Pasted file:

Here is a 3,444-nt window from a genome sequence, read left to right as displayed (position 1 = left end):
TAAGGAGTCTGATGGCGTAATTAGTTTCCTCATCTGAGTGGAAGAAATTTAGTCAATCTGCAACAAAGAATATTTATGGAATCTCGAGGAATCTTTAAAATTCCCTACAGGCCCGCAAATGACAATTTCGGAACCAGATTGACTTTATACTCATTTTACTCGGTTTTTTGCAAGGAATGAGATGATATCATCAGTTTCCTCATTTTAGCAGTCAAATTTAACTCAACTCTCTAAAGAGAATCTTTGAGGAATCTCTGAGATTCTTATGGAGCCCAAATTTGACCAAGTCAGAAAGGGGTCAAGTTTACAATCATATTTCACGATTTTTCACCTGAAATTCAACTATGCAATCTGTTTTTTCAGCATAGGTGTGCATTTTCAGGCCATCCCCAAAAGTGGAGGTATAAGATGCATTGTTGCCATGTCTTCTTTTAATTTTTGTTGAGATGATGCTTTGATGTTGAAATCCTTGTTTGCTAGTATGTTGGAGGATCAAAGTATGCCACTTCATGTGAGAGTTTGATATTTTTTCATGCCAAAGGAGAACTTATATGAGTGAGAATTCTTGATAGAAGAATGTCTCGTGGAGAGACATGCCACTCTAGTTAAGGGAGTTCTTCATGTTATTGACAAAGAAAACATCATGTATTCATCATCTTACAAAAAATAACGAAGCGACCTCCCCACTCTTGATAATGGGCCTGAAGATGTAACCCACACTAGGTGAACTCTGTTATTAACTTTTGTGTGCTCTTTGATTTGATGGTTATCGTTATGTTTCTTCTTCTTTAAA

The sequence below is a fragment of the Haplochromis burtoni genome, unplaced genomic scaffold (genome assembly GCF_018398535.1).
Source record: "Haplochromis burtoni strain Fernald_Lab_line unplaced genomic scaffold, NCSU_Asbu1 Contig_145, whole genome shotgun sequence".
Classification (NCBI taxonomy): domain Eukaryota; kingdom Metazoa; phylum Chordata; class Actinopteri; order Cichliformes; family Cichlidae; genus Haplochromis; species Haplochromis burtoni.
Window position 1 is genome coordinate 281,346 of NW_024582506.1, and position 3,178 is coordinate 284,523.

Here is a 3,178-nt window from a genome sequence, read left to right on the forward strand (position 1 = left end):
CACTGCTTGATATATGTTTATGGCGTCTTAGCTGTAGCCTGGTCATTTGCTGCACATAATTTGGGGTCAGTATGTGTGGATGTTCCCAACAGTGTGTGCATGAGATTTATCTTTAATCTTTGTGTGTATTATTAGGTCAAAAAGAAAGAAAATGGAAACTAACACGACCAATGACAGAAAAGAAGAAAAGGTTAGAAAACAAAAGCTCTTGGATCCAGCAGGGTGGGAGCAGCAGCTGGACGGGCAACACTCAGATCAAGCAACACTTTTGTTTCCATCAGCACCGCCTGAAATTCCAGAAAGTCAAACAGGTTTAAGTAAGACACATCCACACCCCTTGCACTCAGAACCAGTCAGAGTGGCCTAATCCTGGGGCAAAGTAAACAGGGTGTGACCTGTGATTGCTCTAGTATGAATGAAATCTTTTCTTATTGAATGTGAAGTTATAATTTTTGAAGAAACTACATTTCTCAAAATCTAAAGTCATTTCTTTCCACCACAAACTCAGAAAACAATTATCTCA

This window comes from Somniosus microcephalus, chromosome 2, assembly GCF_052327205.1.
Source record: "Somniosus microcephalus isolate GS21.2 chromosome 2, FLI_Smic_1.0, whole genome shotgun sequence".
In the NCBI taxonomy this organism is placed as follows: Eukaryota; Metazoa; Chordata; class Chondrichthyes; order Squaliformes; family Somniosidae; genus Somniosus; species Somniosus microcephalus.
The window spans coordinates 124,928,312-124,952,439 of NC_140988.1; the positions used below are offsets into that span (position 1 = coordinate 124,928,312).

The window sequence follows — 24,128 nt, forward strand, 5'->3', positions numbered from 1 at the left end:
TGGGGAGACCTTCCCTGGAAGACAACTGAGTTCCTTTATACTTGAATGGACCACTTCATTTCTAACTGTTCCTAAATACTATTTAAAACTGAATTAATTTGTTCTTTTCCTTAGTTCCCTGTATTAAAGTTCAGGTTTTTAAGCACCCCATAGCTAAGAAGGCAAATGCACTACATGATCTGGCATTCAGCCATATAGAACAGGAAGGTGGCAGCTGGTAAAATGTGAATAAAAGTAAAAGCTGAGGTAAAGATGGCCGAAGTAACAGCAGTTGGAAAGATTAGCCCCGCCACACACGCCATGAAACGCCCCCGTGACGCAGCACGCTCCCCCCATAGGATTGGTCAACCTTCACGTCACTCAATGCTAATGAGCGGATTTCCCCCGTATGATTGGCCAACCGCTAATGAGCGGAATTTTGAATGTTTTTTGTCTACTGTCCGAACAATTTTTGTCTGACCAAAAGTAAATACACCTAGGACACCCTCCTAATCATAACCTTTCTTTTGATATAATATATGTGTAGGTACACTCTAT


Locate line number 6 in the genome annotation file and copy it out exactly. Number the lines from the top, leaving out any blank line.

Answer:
Window position 1 is genome coordinate 281,346 of NW_024582506.1, and position 3,178 is coordinate 284,523.